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IBM's Q4 revenue down 6%, eyes growth in 2021

ZDNet

Here's a look at how the cloud leaders stack up, the hybrid market, and the SaaS players that run your company as well as their latest strategic moves. IBM's fourth quarter revenue fell 6% from a year ago, but the company said it expects to return to growth in 2021. The company's earnings report was a mixed bag. IBM reported non-GAAP earnings of $2.07 a share and $1.41 a share under generally accepted accounting practices. However, IBM's fourth quarter revenue was down 6% to $20.4 billion.


Trump made a mess of tech policy. Here's what Biden is inheriting.

Mashable

It's hard to focus on the nitty gritty of tech policy when the world is on fire. Take, for example, his fight against Big Tech in the name of "anti-conservative bias" (no, it doesn't exist), which resulted in an assault on Section 230. Experts say the true aim of those efforts was to undermine content moderation, and normalize the white supremacist attitudes that helped put people like Trump in power. Unfortunately, those allegations will have life for years to come as a form of "zombie Trumpism," as Berin Szoka, a senior fellow at the technology policy organization TechFreedom, put it. Trump may be gone from office and Twitter.


New study finds tech elites view the world with more meritocracy

ZDNet

A new study has revealed that while the top 100 richest people in tech share similar views to other wealthy people, they are also more focused on meritocracy. The research, published in PLOS One, used data sets based on tweets by these individuals who were named by Forbes as the top 100 richest people in the tech world, plus their statements on websites about their philanthropic endeavours. As part of the study, the researchers analysed 49,790 tweets from 30 verified Twitter account holders within the tech elite subject group and 60 mission statements from tech elite-run philanthropic websites, plus 17 statements from tech elites and other wealthy individuals not associated with the tech world for comparison purposes. The Twitter text analyses, according to the research, revealed tech elites used Twitter to tweet about subjects that placed emphasis on disruption, positivity, and temporality compared with the average user. Their most frequently used words were'new' and'great', and referred mostly to their peers and other tech firms. At the same time, the authors found that while tweets showed the tech elites did not see a significant difference between power and money or power and democracy, they did note the tech elites denied a connection between democracy and money, a view that was not shared by ordinary Twitter users.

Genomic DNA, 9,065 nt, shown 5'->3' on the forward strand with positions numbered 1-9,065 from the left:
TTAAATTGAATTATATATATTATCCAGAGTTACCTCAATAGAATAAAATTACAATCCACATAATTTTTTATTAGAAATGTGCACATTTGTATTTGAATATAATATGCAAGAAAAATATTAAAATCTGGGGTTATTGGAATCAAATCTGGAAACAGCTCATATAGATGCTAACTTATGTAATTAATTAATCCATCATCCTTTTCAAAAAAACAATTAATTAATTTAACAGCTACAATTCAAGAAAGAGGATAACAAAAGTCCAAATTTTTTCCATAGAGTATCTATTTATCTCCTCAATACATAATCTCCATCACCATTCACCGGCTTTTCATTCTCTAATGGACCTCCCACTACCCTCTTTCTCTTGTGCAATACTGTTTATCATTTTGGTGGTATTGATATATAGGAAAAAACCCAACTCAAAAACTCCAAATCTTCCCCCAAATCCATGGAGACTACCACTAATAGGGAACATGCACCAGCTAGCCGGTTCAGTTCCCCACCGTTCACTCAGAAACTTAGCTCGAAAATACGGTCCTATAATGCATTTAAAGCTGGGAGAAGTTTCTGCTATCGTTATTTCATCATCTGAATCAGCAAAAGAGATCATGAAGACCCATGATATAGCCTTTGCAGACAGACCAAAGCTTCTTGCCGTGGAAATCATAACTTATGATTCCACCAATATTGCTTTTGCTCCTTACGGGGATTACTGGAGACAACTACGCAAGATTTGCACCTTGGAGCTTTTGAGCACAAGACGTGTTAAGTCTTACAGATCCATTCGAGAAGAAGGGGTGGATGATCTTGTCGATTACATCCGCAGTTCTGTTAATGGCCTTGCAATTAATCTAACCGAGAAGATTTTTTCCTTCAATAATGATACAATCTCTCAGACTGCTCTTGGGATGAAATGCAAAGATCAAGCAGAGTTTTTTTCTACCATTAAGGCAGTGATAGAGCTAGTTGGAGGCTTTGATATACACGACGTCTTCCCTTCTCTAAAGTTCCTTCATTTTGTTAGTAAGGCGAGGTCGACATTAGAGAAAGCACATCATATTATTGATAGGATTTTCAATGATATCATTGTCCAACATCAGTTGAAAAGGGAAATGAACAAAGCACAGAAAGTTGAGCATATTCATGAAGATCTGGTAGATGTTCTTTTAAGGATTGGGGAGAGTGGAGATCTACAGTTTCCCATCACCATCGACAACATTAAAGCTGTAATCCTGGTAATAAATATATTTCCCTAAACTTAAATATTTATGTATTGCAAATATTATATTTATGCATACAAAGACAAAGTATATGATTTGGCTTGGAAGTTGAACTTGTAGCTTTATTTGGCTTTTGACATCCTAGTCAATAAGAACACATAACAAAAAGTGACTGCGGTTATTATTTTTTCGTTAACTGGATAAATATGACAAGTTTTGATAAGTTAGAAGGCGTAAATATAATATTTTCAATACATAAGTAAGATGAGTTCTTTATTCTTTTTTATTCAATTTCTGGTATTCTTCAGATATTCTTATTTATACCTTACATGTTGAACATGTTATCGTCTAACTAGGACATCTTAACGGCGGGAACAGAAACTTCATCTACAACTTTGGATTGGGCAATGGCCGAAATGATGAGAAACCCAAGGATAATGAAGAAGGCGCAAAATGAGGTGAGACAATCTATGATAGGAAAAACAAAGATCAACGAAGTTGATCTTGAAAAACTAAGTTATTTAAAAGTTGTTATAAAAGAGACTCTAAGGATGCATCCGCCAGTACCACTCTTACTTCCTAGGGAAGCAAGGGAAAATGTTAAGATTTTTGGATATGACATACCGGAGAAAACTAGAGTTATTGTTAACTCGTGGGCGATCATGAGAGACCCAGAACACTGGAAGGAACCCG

Facebook improves AI photo descriptions for the visually impaired

Engadget

Facebook has long been using AI to describe photos for the visually impaired, but it's stepping up its efforts in 2021. The social media giant has detailed a new version of automatic alternative text (AAT) that promises much more information. Instead of relying on heavily supervised AI learning, Facebook is now using weak supervision based on "billions" of Instagram photos and hashtags. The method lets Facebook expand beyond just 100 concept descriptions to include over 1,200, such as different kinds of food and national monuments. It's also more culturally inclusive -- it can recognize weddings that don't involve white wedding dresses, for example. A new object detection system can also recognize where people are in the frame as well as the number of people in the scene.


The Morning After: LG might get out of the smartphone business

Engadget

In the US, today is Inauguration Day, and as Joe Biden prepares to take the oath as our 46th president, it's worth taking a look back at the discussions four years ago. Back then, the "most tech-savvy" president exited as all eyes turned to Donald Trump trading in his Android Twitter machine for a secure device. We know how things went after that. Donald Trump isn't tweeting anymore (at least not from his main accounts), and the country is struggling through a pandemic. The outgoing president just saw his temporary YouTube ban extended and, in one of his last official acts, pardoned Anthony Levandowski for stealing self-driving car secrets from Google's subsidiary Waymo.


Interpol warns of romance scam artists using dating apps to promote fake investments

ZDNet